Maker’s Mark is widely regarded as a top-shelf whiskey, particularly within the bourbon category. Its esteemed reputation is grounded in its exceptional quality, distinctive flavor profile, and enduring legacy in the spirits industry.

Maker’s Mark stands out as a top-shelf choice due to its meticulous production process, which emphasizes the use of high-quality ingredients and traditional craftsmanship. The bourbon’s rich and nuanced flavor, achieved through aging in charred oak barrels, elevates it to the upper echelons of whiskey appreciation. Additionally, Maker’s Mark’s iconic red wax seal is a symbol of its commitment to excellence and has become synonymous with premium quality. Its consistent delivery of outstanding whiskey has solidified Maker’s Mark as a preferred choice among discerning drinkers seeking top-shelf spirits. In summary, Maker’s Mark’s distinguished reputation and unwavering quality make it a definitive top-shelf whiskey, cherished by connoisseurs and enthusiasts alike.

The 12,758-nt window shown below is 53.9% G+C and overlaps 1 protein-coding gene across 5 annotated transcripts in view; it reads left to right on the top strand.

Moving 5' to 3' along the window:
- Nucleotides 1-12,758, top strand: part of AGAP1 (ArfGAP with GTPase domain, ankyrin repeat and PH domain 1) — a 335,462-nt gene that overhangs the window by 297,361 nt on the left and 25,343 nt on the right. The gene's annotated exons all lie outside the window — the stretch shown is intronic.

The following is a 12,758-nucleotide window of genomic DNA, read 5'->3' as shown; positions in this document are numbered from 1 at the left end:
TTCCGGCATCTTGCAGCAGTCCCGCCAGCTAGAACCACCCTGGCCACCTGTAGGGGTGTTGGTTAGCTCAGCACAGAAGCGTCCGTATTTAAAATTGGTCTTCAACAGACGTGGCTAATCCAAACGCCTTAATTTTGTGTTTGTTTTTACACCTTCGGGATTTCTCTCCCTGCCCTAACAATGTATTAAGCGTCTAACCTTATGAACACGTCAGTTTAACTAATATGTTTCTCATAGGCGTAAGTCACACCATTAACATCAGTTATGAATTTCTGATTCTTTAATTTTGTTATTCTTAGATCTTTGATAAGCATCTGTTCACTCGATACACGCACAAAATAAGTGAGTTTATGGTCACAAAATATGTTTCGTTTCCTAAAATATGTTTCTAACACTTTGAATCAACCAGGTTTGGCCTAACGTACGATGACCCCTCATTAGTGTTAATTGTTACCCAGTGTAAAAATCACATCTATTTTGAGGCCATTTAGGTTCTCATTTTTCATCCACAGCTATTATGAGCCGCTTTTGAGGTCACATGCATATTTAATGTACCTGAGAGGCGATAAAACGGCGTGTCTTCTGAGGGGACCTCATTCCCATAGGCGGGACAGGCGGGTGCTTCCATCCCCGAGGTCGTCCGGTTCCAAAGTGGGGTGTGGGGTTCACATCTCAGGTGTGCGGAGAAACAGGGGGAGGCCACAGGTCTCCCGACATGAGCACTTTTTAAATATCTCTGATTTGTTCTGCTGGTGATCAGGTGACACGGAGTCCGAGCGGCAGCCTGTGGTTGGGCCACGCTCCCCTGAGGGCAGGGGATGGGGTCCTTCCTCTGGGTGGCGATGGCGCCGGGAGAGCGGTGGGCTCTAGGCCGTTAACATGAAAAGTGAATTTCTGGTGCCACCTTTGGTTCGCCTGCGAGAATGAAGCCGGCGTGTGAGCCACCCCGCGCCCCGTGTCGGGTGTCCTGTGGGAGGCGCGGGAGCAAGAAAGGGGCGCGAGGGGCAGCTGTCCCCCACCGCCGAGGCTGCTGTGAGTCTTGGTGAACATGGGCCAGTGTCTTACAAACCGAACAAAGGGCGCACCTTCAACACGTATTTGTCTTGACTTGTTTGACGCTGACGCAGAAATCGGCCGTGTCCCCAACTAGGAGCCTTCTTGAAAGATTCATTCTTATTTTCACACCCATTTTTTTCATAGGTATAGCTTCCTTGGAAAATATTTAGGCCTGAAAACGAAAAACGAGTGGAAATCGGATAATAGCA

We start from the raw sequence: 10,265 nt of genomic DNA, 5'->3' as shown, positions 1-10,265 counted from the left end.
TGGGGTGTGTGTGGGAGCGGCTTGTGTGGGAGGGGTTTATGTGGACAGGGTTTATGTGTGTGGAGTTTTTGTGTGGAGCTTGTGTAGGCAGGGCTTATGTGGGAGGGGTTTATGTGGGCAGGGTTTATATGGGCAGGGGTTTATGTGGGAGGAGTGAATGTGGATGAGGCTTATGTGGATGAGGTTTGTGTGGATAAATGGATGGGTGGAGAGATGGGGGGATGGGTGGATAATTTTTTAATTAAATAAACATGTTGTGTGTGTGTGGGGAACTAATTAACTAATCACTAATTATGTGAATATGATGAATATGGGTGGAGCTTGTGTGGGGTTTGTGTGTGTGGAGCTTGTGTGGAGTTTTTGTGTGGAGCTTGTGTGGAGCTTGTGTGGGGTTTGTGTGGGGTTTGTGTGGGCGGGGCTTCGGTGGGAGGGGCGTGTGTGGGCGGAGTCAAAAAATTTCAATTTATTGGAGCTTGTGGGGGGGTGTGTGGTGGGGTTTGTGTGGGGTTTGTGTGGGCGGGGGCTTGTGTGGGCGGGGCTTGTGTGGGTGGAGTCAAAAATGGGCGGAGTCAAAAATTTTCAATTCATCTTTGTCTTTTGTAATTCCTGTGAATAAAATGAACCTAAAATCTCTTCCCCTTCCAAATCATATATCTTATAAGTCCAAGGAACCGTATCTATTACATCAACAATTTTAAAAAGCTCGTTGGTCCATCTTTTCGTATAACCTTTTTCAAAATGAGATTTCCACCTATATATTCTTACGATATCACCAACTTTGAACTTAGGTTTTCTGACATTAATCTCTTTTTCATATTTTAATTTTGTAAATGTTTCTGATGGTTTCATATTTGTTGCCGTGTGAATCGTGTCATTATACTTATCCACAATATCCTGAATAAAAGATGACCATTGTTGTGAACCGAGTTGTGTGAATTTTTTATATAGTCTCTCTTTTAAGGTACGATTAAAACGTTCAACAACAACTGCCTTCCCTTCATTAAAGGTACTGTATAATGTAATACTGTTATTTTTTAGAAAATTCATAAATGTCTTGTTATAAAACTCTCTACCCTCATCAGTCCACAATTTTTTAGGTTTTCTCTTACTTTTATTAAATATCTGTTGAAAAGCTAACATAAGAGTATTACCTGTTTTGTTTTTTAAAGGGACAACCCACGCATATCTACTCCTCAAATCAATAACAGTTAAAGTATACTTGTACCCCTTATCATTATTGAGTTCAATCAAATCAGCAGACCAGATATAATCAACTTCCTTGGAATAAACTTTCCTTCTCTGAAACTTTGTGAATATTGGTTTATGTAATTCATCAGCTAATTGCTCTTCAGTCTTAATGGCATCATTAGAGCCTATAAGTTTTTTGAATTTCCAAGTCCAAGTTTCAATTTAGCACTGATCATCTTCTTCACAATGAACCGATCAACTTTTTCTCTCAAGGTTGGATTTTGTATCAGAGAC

Is Maker’s Mark cheap whiskey?

Maker’s Mark is not considered a cheap whiskey by industry standards. While it may not carry the exorbitant Makers Mark bourbon price tags of some ultra-premium brands, Maker’s Mark is positioned as a mid to high-range bourbon, reflecting its quality and craftsmanship.

The brand’s commitment to using high-quality ingredients, traditional production methods, and meticulous aging process contributes to its perceived value. While the Makers Mark bourbon price may vary depending on factors such as location and retailer, it generally falls within a range that aligns with its reputation as a premium bourbon. Ultimately, the Makers Mark bourbon price is reflective of its quality and the investment put into crafting each bottle, making it a desirable choice for those seeking a flavorful and well-crafted whiskey experience.